After disappointing debut, Viciedo likely moving to first base

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Billed as a big-bat third baseman when the White Sox spent $10 million to sign him out of Cuba last offseason, Dayan Viciedo “certainly appears to be gradually making his move across the diamond” according to MLB.com’s Scott Merkin.
Viciedo still considers third base his primary position after playing there almost exclusively at Double-A last season, but the 21-year-old added yesterday that he’ll “play wherever they tell me to play.” Mark Teahen is signed through 2012 and Paul Konerko is in the final year of his contract, so “wherever they tell me to play” will apparently be mostly first base.
Someone listed at 5-foot-11 and 240 pounds at age 21 was unlikely to stick at third base for long anyway, particularly after making 30 errors in just 284 chances in his minor-league debut. However, his lack of range won’t be much of an issue across the diamond and articles often referencing his “soft hands” indicate that he should be solid defensively at first base.
Unfortunately his bat is another issue, because Viciedo hit .280/.317/.391 with a terrible 89/23 K/BB ratio and just 32 extra-base hits in 130 games at Double-A. He was young for the Southern League, but Baseball America‘s scouting report says Viciedo “sits on fastballs to the point where he often looks helpless against offspeed pitches, doesn’t consistently center hittable pitches, and chases out of the strike zone too often.”
So in one year he’s gone from being a supposedly MLB-ready middle-of-the-lineup hitter and third baseman worth $10 million to minors-bound first baseman who barely cracked a .700 OPS at Double-A.

Mets trade Curtis Granderson to the Dodgers

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The Mets traded centerfielder Curtis Granderson to the Dodgers for cash considerations or a player to be named later, the teams announced late Friday night. Granderson was rumored to be drawing interest from teams earlier in the week, and found a landing place after slashing .256/.360/.721 since the start of the month. In a corresponding move, the Dodgers designated right-hander Dylan Floro for assignment to clear roster space for the outfielder.

As a whole, the 36-year-old’s 2017 campaign has been a tad underwhelming. Granderson entered Saturday batting .228/.334/.481 with 19 home runs and an .815 OPS through 395 PA, and accrued 1.7 fWAR to the 5.1 fWAR he produced during his pennant-winning, MVP-contending season in 2015. Still, with under $4 million remaining on his contract, another 20+ homer season around the corner and the defensive chops to man center field, it looks like a prudent deal for the Dodgers as they continue to bulldoze their way to the playoffs this fall.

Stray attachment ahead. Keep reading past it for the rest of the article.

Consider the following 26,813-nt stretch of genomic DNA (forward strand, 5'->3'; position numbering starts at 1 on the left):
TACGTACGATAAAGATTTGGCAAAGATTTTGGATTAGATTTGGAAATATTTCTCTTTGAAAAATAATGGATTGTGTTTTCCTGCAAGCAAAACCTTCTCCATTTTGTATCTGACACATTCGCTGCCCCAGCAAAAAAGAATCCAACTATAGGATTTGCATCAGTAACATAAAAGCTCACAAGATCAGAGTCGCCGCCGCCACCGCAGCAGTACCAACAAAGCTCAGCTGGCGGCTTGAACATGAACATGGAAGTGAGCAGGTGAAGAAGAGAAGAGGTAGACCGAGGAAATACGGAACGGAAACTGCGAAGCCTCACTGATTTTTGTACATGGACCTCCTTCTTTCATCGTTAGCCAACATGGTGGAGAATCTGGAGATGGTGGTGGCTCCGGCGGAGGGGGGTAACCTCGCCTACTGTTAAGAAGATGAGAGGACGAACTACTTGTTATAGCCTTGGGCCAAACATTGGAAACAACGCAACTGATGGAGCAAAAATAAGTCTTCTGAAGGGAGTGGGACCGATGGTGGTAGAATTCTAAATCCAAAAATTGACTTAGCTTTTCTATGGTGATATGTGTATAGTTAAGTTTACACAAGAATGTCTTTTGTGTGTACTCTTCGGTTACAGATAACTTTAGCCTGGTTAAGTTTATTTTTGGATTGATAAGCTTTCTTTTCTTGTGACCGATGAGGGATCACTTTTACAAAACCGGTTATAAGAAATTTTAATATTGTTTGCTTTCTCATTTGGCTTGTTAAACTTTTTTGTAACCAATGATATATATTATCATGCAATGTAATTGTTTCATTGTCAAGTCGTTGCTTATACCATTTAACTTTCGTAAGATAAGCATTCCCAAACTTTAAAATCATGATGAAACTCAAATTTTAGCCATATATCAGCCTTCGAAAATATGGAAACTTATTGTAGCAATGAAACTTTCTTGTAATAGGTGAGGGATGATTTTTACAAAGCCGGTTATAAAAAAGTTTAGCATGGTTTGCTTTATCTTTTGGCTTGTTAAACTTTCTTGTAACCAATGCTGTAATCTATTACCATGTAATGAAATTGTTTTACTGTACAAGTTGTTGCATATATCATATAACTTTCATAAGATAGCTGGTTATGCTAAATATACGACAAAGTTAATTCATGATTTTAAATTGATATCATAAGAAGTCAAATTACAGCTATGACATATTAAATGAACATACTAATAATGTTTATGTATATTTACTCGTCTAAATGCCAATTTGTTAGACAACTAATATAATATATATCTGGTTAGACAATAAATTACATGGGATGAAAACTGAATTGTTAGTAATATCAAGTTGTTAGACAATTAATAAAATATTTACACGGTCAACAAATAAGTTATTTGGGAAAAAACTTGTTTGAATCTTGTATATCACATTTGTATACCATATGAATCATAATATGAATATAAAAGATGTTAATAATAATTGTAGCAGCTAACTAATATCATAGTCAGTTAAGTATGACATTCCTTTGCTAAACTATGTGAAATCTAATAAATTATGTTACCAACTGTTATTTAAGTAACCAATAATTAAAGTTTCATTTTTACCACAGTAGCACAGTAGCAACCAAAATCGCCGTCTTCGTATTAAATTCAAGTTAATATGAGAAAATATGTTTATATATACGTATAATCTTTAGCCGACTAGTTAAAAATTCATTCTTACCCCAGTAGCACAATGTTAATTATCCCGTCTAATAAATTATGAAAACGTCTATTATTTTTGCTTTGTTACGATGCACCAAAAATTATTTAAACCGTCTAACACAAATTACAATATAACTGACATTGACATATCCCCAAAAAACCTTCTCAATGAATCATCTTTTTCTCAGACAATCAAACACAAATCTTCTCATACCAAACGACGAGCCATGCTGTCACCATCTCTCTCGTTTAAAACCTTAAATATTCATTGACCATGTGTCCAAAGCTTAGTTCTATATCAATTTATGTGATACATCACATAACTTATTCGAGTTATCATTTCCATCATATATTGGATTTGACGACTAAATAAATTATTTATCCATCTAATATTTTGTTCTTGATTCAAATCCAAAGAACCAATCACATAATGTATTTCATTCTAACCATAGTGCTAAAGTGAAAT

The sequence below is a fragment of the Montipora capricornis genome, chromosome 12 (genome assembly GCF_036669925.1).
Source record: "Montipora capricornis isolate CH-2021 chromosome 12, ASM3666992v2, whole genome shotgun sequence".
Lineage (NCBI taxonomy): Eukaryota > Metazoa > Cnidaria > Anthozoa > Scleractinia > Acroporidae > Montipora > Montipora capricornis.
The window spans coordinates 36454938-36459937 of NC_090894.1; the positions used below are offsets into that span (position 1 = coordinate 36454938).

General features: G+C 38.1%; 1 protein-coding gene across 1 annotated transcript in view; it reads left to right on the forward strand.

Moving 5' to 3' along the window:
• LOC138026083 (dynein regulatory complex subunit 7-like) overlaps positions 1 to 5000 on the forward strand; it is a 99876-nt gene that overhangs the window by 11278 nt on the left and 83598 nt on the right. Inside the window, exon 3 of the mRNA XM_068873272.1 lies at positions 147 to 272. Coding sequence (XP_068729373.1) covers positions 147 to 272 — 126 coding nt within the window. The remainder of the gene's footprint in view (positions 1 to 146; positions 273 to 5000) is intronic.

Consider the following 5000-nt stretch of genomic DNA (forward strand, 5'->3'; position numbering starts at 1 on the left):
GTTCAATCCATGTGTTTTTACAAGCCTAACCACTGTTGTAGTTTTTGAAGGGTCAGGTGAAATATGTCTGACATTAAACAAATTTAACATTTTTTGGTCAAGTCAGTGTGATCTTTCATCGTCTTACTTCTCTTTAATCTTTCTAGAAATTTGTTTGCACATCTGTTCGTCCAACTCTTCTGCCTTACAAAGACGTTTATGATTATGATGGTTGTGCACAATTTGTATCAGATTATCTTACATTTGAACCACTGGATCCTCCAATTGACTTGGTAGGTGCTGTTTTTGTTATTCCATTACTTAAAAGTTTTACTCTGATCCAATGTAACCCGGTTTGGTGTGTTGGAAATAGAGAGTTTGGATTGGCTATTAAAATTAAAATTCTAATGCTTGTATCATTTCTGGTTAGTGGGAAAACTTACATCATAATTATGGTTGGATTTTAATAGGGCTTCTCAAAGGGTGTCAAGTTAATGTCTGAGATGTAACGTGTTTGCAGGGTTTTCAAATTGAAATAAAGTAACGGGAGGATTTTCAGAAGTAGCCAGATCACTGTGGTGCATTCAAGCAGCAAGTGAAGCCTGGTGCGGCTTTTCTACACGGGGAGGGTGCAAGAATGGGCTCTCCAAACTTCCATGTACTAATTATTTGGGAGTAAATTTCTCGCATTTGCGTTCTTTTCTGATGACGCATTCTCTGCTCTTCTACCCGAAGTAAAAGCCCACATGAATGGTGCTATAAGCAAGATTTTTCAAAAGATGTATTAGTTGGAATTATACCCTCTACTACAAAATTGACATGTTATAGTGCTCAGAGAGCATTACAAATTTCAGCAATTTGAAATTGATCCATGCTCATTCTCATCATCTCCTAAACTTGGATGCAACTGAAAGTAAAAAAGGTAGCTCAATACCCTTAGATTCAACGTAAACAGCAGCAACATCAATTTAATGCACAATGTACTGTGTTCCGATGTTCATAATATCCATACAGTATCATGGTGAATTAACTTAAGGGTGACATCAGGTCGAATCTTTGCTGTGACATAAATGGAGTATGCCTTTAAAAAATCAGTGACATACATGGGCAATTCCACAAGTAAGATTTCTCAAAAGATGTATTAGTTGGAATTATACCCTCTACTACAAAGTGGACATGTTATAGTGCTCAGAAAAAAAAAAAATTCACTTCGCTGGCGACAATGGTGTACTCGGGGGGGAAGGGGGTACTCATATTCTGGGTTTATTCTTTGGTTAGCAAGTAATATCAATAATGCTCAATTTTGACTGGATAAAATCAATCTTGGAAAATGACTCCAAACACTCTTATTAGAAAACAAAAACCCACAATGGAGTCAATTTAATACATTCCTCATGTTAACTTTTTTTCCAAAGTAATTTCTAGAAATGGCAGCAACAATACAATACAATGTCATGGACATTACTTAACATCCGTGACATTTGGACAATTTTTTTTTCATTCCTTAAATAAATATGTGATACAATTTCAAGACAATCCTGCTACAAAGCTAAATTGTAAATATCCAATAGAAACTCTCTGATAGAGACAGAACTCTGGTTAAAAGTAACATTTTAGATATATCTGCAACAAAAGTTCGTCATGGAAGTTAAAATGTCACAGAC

The club has yet to outline their plans for Granderson, but his addition to a crowded outfield could displace centerfielder Joc Pederson, who turned in a meager .214/.329/.415 batting line through 292 PA in 2017. It could also have ramifications for fellow veteran Andre Ethier, assuming he’s healthy enough to compete for a starting role when he comes off the 60-day disabled list in September. The Mets, meanwhile, are expected to lean more heavily on rookie outfielder Brandon Nimmo, who’s made just five starts this season after struggling to get consistent playing time on the field.

Corey Kluber exits game with right ankle sprain

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Indians’ right-hander Corey Kluber was removed from the sixth inning of his start on Friday night, bringing a streak of 14 starts with 8+ strikeouts to an unfortunate end after he sprained his right ankle. Kluber stumbled off the mound while trying to field a base hit from Eric Hosmer and was seen visibly limping as he moved to cover first base. He was allowed to stay in the game for one more batter, but quickly yielded a three-pitch single to Melky Cabrera and left the mound with head athletic trainer James Quinlan.

It was a poor ending to another strong outing by the right-hander, who delivered 5 1/3 innings of one-run, four-strikeout ball and took his 12th win of the season after the Indians amassed a nine-run lead. Postgame comments by Cleveland skipper Terry Francona suggest that Kluber isn’t facing a serious setback after sustaining the sprain, however, and might even be good to go by the time his next start comes around on Wednesday.

While the Royals escaped Friday’s loss without injury, the 10-1 drubbing pushed them 6.5 games back of the division lead and half a game behind the Twins and Angels for the second AL wild card berth. They’ll host a rematch on Saturday at 7:15 ET, with left-hander Jason Vargas set to face off against Indians’ righty Trevor Bauer.